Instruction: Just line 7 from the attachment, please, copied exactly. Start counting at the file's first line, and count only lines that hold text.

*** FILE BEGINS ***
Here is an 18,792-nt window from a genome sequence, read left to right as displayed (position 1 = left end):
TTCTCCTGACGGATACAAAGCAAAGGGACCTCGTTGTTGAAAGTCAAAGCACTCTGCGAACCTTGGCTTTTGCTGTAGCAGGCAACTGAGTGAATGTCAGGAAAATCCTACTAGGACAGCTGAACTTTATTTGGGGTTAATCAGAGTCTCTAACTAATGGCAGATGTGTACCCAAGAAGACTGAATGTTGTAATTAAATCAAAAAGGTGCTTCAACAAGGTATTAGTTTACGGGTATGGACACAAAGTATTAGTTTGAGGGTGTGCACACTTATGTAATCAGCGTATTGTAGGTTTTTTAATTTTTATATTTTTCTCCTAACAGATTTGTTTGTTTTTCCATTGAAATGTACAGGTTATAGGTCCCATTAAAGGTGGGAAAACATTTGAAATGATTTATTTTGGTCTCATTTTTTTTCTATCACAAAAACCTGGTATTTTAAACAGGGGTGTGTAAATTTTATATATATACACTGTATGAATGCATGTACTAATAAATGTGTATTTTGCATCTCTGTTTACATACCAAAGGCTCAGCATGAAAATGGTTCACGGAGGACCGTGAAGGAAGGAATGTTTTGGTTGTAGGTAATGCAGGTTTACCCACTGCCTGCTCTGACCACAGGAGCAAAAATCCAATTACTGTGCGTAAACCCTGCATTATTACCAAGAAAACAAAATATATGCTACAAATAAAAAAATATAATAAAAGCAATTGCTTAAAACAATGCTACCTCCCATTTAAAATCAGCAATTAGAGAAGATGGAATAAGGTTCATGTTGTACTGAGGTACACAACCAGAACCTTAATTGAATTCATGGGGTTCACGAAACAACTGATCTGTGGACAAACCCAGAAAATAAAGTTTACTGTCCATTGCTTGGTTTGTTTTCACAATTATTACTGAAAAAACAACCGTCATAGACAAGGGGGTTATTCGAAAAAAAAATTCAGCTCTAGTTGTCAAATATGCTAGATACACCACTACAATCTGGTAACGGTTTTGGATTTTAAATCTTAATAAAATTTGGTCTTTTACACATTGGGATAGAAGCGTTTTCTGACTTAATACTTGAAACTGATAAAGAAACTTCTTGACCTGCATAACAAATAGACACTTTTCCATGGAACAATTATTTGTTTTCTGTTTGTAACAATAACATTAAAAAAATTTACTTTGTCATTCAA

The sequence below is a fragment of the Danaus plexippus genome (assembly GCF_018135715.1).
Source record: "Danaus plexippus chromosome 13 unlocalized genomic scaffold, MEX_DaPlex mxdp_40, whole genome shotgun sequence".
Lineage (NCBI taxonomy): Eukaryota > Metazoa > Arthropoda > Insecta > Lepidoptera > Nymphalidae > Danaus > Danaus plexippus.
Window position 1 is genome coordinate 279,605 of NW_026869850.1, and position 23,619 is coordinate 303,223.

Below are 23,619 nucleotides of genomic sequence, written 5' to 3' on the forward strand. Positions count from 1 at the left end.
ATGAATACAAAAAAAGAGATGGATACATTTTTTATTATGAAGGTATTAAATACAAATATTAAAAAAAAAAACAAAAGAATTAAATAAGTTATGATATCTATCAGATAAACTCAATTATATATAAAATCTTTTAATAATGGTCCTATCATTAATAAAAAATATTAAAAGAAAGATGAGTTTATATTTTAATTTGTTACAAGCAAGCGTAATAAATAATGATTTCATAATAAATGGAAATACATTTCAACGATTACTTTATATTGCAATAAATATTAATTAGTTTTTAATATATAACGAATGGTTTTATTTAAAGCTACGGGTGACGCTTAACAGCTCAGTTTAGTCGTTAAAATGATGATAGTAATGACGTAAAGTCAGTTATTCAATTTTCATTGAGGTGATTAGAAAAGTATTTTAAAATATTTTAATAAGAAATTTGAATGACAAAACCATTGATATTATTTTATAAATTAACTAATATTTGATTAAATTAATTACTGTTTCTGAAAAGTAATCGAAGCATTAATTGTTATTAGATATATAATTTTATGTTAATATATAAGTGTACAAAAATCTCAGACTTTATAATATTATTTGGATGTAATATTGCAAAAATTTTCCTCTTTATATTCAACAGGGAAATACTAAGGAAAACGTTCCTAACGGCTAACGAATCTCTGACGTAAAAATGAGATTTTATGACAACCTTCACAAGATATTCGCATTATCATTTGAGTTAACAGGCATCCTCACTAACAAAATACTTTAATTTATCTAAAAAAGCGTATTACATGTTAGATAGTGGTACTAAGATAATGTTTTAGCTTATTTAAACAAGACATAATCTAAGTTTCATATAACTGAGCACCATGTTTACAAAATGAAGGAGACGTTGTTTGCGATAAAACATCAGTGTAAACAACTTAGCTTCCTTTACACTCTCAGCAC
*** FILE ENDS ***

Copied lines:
Below are 23,619 nucleotides of genomic sequence, written 5' to 3' on the forward strand. Positions count from 1 at the left end.